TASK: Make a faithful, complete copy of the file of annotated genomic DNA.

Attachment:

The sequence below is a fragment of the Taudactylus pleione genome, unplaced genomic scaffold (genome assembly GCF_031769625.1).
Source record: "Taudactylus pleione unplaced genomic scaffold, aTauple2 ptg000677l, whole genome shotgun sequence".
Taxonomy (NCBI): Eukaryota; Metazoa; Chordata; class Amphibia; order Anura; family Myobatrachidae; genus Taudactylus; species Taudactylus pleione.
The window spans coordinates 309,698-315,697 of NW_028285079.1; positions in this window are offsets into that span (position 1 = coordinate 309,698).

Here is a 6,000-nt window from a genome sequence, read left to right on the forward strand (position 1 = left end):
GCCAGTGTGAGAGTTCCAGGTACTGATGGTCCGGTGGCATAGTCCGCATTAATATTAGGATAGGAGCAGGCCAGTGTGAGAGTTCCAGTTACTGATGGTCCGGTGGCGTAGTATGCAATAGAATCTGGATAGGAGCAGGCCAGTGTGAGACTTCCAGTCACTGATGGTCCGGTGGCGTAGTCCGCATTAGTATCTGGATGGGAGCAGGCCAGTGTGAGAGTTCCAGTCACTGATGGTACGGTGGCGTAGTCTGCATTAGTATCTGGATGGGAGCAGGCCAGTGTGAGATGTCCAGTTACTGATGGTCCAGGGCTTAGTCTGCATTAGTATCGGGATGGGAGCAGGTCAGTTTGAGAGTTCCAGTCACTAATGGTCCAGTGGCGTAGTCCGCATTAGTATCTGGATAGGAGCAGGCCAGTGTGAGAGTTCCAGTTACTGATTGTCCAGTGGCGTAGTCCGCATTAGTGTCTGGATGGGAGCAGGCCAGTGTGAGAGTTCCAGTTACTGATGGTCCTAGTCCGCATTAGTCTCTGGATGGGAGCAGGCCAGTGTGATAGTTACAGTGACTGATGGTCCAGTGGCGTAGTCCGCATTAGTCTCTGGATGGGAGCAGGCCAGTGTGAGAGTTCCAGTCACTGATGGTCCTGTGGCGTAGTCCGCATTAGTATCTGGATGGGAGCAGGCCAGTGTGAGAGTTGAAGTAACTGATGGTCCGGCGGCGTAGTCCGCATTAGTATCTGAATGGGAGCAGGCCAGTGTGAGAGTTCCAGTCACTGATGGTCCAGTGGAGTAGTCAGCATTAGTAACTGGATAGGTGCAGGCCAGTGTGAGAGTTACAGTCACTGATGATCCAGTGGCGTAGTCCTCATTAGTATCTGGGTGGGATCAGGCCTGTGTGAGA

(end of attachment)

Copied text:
The sequence below is a fragment of the Taudactylus pleione genome, unplaced genomic scaffold (genome assembly GCF_031769625.1).
Source record: "Taudactylus pleione unplaced genomic scaffold, aTauple2 ptg000677l, whole genome shotgun sequence".
Taxonomy (NCBI): Eukaryota; Metazoa; Chordata; class Amphibia; order Anura; family Myobatrachidae; genus Taudactylus; species Taudactylus pleione.
The window spans coordinates 309,698-315,697 of NW_028285079.1; positions in this window are offsets into that span (position 1 = coordinate 309,698).

Here is a 6,000-nt window from a genome sequence, read left to right on the forward strand (position 1 = left end):
GCCAGTGTGAGAGTTCCAGGTACTGATGGTCCGGTGGCATAGTCCGCATTAATATTAGGATAGGAGCAGGCCAGTGTGAGAGTTCCAGTTACTGATGGTCCGGTGGCGTAGTATGCAATAGAATCTGGATAGGAGCAGGCCAGTGTGAGACTTCCAGTCACTGATGGTCCGGTGGCGTAGTCCGCATTAGTATCTGGATGGGAGCAGGCCAGTGTGAGAGTTCCAGTCACTGATGGTACGGTGGCGTAGTCTGCATTAGTATCTGGATGGGAGCAGGCCAGTGTGAGATGTCCAGTTACTGATGGTCCAGGGCTTAGTCTGCATTAGTATCGGGATGGGAGCAGGTCAGTTTGAGAGTTCCAGTCACTAATGGTCCAGTGGCGTAGTCCGCATTAGTATCTGGATAGGAGCAGGCCAGTGTGAGAGTTCCAGTTACTGATTGTCCAGTGGCGTAGTCCGCATTAGTGTCTGGATGGGAGCAGGCCAGTGTGAGAGTTCCAGTTACTGATGGTCCTAGTCCGCATTAGTCTCTGGATGGGAGCAGGCCAGTGTGATAGTTACAGTGACTGATGGTCCAGTGGCGTAGTCCGCATTAGTCTCTGGATGGGAGCAGGCCAGTGTGAGAGTTCCAGTCACTGATGGTCCTGTGGCGTAGTCCGCATTAGTATCTGGATGGGAGCAGGCCAGTGTGAGAGTTGAAGTAACTGATGGTCCGGCGGCGTAGTCCGCATTAGTATCTGAATGGGAGCAGGCCAGTGTGAGAGTTCCAGTCACTGATGGTCCAGTGGAGTAGTCAGCATTAGTAACTGGATAGGTGCAGGCCAGTGTGAGAGTTACAGTCACTGATGATCCAGTGGCGTAGTCCTCATTAGTATCTGGGTGGGATCAGGCCTGTGTGAGA